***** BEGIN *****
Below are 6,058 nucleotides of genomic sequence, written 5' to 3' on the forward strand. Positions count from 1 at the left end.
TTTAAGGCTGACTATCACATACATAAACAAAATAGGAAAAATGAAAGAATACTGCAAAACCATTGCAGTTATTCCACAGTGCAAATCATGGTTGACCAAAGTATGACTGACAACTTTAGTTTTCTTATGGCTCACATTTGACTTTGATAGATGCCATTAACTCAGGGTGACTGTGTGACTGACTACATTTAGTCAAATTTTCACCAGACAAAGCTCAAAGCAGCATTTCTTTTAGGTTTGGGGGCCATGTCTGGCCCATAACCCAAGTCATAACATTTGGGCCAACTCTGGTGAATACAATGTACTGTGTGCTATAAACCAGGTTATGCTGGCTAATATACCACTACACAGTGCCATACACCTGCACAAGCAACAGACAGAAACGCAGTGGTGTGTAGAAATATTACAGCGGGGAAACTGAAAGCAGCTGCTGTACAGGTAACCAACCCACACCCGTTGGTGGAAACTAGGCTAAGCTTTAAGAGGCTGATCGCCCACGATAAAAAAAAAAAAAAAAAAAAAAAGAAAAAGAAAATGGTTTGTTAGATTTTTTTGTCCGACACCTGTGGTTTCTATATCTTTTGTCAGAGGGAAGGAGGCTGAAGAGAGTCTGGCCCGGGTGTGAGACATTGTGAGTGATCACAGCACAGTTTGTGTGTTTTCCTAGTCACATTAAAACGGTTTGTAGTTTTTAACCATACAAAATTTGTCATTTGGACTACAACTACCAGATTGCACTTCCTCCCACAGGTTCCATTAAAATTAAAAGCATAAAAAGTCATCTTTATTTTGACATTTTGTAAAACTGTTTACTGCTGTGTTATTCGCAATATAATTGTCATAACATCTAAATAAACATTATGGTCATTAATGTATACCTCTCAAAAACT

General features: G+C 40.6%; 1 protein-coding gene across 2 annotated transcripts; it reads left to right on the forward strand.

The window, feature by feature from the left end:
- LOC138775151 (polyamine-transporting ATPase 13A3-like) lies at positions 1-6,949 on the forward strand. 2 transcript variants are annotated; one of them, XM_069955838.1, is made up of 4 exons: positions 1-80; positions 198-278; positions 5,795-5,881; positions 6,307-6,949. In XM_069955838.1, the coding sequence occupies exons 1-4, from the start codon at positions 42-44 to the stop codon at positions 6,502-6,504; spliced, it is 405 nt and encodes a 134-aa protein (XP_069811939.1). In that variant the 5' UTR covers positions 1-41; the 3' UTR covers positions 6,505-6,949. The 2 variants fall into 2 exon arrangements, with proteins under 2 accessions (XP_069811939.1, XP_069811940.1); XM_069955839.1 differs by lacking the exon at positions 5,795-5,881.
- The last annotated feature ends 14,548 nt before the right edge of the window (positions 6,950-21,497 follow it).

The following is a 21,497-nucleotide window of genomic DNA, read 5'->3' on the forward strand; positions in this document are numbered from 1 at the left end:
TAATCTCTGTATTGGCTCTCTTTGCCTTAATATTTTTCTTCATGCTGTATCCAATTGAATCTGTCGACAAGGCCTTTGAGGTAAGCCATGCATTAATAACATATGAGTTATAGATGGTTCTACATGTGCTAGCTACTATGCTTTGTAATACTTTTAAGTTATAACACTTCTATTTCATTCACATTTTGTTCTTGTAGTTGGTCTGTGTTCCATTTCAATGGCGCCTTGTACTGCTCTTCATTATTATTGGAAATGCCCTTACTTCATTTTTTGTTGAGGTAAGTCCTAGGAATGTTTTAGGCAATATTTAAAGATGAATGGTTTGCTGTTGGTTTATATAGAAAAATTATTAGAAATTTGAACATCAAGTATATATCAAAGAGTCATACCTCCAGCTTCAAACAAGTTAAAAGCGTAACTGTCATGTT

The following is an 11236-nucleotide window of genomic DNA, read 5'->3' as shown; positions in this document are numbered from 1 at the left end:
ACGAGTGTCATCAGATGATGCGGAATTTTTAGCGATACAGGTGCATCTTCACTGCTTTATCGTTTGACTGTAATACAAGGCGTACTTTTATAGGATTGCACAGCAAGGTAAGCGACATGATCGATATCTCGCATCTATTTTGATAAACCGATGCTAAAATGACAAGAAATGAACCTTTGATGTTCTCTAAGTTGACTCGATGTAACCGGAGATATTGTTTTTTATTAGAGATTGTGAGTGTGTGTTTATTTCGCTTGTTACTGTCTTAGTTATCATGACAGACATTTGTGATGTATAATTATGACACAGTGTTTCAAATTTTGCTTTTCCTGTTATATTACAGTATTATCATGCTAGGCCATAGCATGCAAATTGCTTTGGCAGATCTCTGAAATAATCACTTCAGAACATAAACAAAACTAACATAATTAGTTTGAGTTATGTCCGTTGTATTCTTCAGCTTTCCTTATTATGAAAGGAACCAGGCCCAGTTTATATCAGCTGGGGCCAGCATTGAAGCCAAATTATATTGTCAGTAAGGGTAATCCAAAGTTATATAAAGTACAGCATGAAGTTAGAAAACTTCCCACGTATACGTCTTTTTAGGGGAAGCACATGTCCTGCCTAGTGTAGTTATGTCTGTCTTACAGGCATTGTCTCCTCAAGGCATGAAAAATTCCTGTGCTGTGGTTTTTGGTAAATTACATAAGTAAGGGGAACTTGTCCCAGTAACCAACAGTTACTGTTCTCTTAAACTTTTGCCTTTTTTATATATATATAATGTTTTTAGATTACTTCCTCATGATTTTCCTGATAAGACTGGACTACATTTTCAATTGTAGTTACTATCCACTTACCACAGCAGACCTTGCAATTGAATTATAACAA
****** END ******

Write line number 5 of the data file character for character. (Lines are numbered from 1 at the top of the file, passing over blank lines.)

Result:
- LOC138775151 (polyamine-transporting ATPase 13A3-like) lies at positions 1-6,949 on the forward strand. 2 transcript variants are annotated; one of them, XM_069955838.1, is made up of 4 exons: positions 1-80; positions 198-278; positions 5,795-5,881; positions 6,307-6,949. In XM_069955838.1, the coding sequence occupies exons 1-4, from the start codon at positions 42-44 to the stop codon at positions 6,502-6,504; spliced, it is 405 nt and encodes a 134-aa protein (XP_069811939.1). In that variant the 5' UTR covers positions 1-41; the 3' UTR covers positions 6,505-6,949. The 2 variants fall into 2 exon arrangements, with proteins under 2 accessions (XP_069811939.1, XP_069811940.1); XM_069955839.1 differs by lacking the exon at positions 5,795-5,881.